“Tony was a great watchdog in that role,” said Brian, who had followed his father into the business through Dan Cosgrove Ltd, a company he operated until 2014. The implementation of the COP required considerable liaison with other industry groups so that standards were consistent. Once written, it meant the metal roofing industry had demonstrable standards of workmanship.

Brian first met Tony in 1983. “When he spoke, people would listen. He always had a lot of common sense and could sum up a situation well.”

He was also methodical and keen to see the association followed the industry guidelines.  

“That was one of the most significant undertakings we’ve made as an association,” Tony said of the Code of Practice.  “ It’s being updated at the moment but it’s really ended up being the Bible of the roofing industry. It was probably a four or five year project from start to finish, done on a part-time basis, as those on the executive are.”

Stuart Hayman, the MRM’s consultant on technical issues since 2009, is another who has worked closely with Tony for a long time on technical issues and external relations. A long-standing member of the Technical Committee, Stuart’s early memory of Tony was that seemed to be on every committee existing. Resolving technical issues has become a vital part of the MRM’s work and even though Tony was deeply involved in the political side of the business, Stuart had never seen him lose his cool.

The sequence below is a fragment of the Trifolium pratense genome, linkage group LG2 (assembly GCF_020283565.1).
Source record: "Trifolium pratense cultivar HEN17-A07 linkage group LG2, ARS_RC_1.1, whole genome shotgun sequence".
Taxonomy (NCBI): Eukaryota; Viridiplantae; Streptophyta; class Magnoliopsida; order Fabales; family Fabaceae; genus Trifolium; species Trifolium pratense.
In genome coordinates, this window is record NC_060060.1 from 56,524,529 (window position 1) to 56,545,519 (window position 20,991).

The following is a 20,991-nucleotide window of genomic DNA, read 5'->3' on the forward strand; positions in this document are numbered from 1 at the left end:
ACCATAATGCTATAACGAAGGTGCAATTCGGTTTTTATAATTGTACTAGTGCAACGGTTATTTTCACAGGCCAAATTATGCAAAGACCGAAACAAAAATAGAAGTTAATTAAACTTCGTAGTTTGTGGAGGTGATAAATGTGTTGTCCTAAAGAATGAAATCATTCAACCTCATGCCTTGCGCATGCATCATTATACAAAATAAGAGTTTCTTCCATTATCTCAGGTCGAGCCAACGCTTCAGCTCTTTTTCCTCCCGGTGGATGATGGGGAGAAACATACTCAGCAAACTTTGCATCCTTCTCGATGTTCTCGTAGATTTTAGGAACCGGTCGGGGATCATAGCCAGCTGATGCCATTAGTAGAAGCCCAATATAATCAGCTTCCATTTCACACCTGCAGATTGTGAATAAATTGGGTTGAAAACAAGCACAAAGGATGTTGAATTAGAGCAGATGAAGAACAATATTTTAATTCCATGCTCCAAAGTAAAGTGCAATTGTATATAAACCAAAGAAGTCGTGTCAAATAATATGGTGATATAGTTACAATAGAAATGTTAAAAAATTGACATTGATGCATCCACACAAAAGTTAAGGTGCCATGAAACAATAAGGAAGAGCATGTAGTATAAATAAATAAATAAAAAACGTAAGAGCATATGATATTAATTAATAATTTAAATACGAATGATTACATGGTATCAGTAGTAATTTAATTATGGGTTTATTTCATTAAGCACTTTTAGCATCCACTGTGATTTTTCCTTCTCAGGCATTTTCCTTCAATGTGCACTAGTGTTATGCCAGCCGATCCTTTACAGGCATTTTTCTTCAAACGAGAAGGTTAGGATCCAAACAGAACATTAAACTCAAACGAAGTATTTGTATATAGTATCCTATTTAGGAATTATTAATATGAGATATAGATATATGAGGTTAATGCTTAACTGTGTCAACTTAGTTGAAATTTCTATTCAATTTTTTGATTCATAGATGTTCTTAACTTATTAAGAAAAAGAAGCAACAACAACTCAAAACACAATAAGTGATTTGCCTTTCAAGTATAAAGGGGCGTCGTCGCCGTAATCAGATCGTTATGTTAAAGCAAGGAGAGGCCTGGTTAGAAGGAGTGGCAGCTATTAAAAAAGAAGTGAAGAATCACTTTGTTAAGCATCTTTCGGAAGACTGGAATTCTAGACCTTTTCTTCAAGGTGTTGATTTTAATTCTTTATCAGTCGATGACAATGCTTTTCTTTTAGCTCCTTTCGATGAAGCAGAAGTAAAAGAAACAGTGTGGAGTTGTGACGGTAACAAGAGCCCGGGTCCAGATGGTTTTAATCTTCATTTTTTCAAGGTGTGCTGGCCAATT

“Tony is a very well respected and senior member of the industry,” he said.

A huge challenge for the association arose in 1985 when coloured steel roofs came on to the market. They were immediately popular but fading issues arose. MRM, under President Darrell Back, of New Plymouth, and fully supported by Tony, had become a more pro-active organisation rather than one loosely representing the industry. Darrell recalled: “The first big challenge we had was a massive paint failure on pre-painted roofs. Tony was very much to the fore in that and we actually managed to get the paint companies internationally to take responsibility for the paint fade, instead of the rollformer companies.”

The astute businessman had other skills that served the association well, such as good contacts in the likes of MBIE. He had spent six years on the Building Research Association of New Zealand (BRANZ) board. 

Tony and Gary MacNamara instigated Scope magazine in 2002 to provide a contact point with the industry and to showcase what members were capable of. From 20 pages, it grew to 42. Gary, Auckland manager of Edwards and Hardy Roofing, who enjoyed a long association with Tony, worked with him on that project.